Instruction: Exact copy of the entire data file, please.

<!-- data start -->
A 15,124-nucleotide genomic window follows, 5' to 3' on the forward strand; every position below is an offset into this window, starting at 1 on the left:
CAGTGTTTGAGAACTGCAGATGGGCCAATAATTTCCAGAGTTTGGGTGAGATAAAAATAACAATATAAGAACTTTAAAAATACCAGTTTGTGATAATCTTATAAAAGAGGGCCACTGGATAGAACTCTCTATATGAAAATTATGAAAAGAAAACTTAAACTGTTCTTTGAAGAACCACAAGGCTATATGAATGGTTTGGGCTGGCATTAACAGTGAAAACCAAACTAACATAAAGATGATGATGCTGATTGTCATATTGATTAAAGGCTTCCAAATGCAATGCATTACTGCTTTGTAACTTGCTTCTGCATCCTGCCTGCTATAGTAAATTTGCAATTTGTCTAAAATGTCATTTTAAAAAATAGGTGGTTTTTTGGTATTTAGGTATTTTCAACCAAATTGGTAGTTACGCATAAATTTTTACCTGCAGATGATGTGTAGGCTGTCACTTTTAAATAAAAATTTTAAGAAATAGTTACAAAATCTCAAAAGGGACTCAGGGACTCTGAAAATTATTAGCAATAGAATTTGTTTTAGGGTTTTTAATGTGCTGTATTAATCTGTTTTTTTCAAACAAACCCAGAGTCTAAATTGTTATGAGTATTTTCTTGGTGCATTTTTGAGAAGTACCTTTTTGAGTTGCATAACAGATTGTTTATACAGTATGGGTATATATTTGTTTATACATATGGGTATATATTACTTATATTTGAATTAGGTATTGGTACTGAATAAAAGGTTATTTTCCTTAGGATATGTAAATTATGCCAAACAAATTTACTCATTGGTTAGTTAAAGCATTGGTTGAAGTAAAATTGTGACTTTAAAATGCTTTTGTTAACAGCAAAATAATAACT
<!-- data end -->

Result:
A 15,124-nucleotide genomic window follows, 5' to 3' on the forward strand; every position below is an offset into this window, starting at 1 on the left:
CAGTGTTTGAGAACTGCAGATGGGCCAATAATTTCCAGAGTTTGGGTGAGATAAAAATAACAATATAAGAACTTTAAAAATACCAGTTTGTGATAATCTTATAAAAGAGGGCCACTGGATAGAACTCTCTATATGAAAATTATGAAAAGAAAACTTAAACTGTTCTTTGAAGAACCACAAGGCTATATGAATGGTTTGGGCTGGCATTAACAGTGAAAACCAAACTAACATAAAGATGATGATGCTGATTGTCATATTGATTAAAGGCTTCCAAATGCAATGCATTACTGCTTTGTAACTTGCTTCTGCATCCTGCCTGCTATAGTAAATTTGCAATTTGTCTAAAATGTCATTTTAAAAAATAGGTGGTTTTTTGGTATTTAGGTATTTTCAACCAAATTGGTAGTTACGCATAAATTTTTACCTGCAGATGATGTGTAGGCTGTCACTTTTAAATAAAAATTTTAAGAAATAGTTACAAAATCTCAAAAGGGACTCAGGGACTCTGAAAATTATTAGCAATAGAATTTGTTTTAGGGTTTTTAATGTGCTGTATTAATCTGTTTTTTTCAAACAAACCCAGAGTCTAAATTGTTATGAGTATTTTCTTGGTGCATTTTTGAGAAGTACCTTTTTGAGTTGCATAACAGATTGTTTATACAGTATGGGTATATATTTGTTTATACATATGGGTATATATTACTTATATTTGAATTAGGTATTGGTACTGAATAAAAGGTTATTTTCCTTAGGATATGTAAATTATGCCAAACAAATTTACTCATTGGTTAGTTAAAGCATTGGTTGAAGTAAAATTGTGACTTTAAAATGCTTTTGTTAACAGCAAAATAATAACT